|Mitchell played local clubs with then-wife Joni. "She had a killer ear," he said. (Photo courtesy of Chuck Mitchell)|
Folk guitarist honed skills during '60s in area coffee houses
It's been a long time since the folk music explosion of the '50s and '60s, when Metro Detroit was chockablock with coffee houses and the sounds of acoustic guitars coming from every other church.
Chuck Mitchell was a part of that scene with then-wife Joni Mitchell, living in a Wayne State-area apartment and playing folk clubs like the Chess Mate in Detroit and the Raven Gallery in Birmingham, then Southfield.
Mitchell now lives in Iowa with his third wife in a 19th-century house on the Mississippi River. He plays a rare Michigan show this Friday at the Green Wood Coffee House in Ann Arbor.
The native New Yorker grew up in Rochester, on Tienken Road (where he married Joni in 1965, on his parents' front lawn), and didn't take up the guitar until he was 22. Playing the circuit in the '60s, he caught up pretty fast.
"There was a lot more expected of us," Mitchell says. "One of the things I try to do is lay out a pretty decent riff on guitar. We used to be able to accompany ourselves more fully, as opposed to what I call the Ani diFranco slap."
Not that he doesn't hear a lot of good young guitarists.
"John Mayer, of course, and Brad Paisley is such a fine, fine guitarist."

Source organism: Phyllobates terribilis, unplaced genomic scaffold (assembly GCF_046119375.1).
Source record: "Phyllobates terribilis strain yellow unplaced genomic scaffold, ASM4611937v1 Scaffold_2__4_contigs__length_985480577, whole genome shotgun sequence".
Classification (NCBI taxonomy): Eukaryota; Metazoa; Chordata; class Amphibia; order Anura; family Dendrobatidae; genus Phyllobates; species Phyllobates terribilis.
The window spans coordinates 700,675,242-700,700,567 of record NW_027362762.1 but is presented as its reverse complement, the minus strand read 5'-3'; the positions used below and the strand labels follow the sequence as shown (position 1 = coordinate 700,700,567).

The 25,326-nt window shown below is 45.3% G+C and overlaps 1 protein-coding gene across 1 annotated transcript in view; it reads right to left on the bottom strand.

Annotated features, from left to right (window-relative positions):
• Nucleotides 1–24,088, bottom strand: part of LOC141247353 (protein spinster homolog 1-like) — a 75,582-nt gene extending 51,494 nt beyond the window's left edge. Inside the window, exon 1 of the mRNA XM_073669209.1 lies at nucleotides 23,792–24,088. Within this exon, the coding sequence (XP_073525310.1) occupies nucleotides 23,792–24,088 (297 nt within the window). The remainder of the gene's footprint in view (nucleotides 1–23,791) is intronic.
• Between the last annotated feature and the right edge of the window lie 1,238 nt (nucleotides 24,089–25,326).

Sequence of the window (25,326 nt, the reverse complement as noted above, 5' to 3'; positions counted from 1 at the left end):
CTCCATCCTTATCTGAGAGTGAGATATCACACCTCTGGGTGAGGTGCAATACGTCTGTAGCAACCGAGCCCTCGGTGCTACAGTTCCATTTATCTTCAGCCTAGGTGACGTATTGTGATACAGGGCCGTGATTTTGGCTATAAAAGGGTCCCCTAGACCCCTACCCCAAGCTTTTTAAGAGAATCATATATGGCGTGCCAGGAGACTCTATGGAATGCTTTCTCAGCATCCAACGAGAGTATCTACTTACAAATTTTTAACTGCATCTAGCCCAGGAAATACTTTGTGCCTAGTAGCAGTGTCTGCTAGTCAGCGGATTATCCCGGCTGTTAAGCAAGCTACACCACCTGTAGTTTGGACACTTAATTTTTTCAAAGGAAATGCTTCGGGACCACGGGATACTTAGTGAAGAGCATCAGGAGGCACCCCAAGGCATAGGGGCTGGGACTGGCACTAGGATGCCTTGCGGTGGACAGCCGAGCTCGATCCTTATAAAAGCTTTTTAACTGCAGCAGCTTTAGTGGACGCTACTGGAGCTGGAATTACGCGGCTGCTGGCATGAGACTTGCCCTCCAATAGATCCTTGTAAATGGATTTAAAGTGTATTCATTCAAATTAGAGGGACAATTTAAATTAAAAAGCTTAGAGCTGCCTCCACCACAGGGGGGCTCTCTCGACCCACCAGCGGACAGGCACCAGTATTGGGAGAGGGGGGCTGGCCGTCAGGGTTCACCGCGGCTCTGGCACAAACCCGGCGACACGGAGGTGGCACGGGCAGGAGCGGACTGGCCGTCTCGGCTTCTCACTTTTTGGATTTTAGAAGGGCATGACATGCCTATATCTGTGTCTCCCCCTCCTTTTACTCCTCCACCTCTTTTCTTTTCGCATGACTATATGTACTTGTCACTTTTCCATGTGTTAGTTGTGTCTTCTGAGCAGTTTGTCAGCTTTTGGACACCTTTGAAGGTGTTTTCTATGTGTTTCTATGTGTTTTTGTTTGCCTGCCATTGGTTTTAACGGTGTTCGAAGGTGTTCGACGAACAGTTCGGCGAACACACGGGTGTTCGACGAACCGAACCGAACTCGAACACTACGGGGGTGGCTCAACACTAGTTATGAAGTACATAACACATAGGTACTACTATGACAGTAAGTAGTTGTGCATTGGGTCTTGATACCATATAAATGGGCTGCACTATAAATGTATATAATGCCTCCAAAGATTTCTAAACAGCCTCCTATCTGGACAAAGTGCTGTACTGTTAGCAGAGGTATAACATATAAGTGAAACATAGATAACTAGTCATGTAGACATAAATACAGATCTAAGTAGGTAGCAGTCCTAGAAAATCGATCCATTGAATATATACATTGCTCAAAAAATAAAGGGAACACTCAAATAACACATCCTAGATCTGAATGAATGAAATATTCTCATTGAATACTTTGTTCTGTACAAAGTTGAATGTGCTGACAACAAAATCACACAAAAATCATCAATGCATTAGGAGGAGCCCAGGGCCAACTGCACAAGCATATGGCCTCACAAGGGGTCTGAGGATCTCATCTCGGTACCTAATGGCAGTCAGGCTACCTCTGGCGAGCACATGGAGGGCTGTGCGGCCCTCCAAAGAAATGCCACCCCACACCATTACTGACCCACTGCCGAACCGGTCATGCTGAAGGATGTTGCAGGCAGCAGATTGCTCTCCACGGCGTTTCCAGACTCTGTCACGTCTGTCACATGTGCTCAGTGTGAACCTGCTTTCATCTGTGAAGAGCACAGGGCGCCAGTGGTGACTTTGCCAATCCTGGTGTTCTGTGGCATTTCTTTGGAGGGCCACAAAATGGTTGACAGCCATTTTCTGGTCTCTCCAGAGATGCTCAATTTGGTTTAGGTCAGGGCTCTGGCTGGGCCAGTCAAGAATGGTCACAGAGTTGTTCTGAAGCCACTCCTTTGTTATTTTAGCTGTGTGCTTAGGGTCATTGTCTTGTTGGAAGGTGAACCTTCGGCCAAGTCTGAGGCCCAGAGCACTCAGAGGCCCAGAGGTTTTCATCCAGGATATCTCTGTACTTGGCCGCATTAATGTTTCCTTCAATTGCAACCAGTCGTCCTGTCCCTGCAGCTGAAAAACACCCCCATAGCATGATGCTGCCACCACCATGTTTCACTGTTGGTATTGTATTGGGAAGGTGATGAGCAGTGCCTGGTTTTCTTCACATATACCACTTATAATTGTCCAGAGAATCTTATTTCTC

In recent interviews, ex-wife Joni Mitchell has criticized today's music sharply.
"She had a killer ear," Mitchell says.
Joni is one of three very successful, driven people whom Mitchell observed closely. She had extreme focus. "Joni would not let something go. When she made a pantsuit out of an old vanilla-colored navy blanket -- it was wonderful, it had style, she wore it with a dark burgundy beret -- she did nothing but sew that for a week. When she wrote a song, that's what she did for two or three days. I'd do something and put it aside, and take it up six years later. 'Oh, this is a nice song, I should finish it!' "
His other two icons of success: Gabe Kaplan, whom Mitchell knew early on as a hard-working stand-up comedian, and singer Gordon Lightfoot.
"Gordon was from a working-class, rough little Ontario town, and he didn't ever want to go back. I had a wonderful time growing up, I was tight with my parents. I wasn't running from anything."
A lot of Mitchell's show will be familiar to his old friends; he does several of his own compositions, Michael Smith's song "The Dutchman," Cheryl Wheeler's "His Hometown," and his ex-wife's "Circle Game," which he pairs with a Carl Sandburg poem, cabaret songs by Brecht & Weill and Flanders & Swann, and songs by Billy Joe Shaver and Guy Clark.
According to Detroit acoustic musician John D. Lamb, small coffeehouses like the Green Wood are the most vibrant parts of the acoustic scene today.
"Rather than looking for big popular rooms, performers are playing on the house concert scene, whether a church or a residence, someone decides they want to present artists in their own back yard."
Mitchell remembers well the days of the church coffeehouses. The creativity in the air was potent, but scenemakers like Herb Cohen, who ran the Raven, were the sparkplugs who kept everything going.
"When the Raven had that short life in a sanctuary, in a church, these are the kinds of places you can almost feel an evanescence," Mitchell recalls. "They're not real, they're ether, and you sing and ... down the tubes you go. But you have to have someone like a Herb Cohen, somebody at the door every night collecting money."
8 p.m. Friday (doors open 7:30)
First United Methodist Church of Ann Arbor's Green Wood Coffee House
1001 Green Road, Ann Arbor
Tickets: $12 at the door
Call (734) 665-8558 to reserve a space.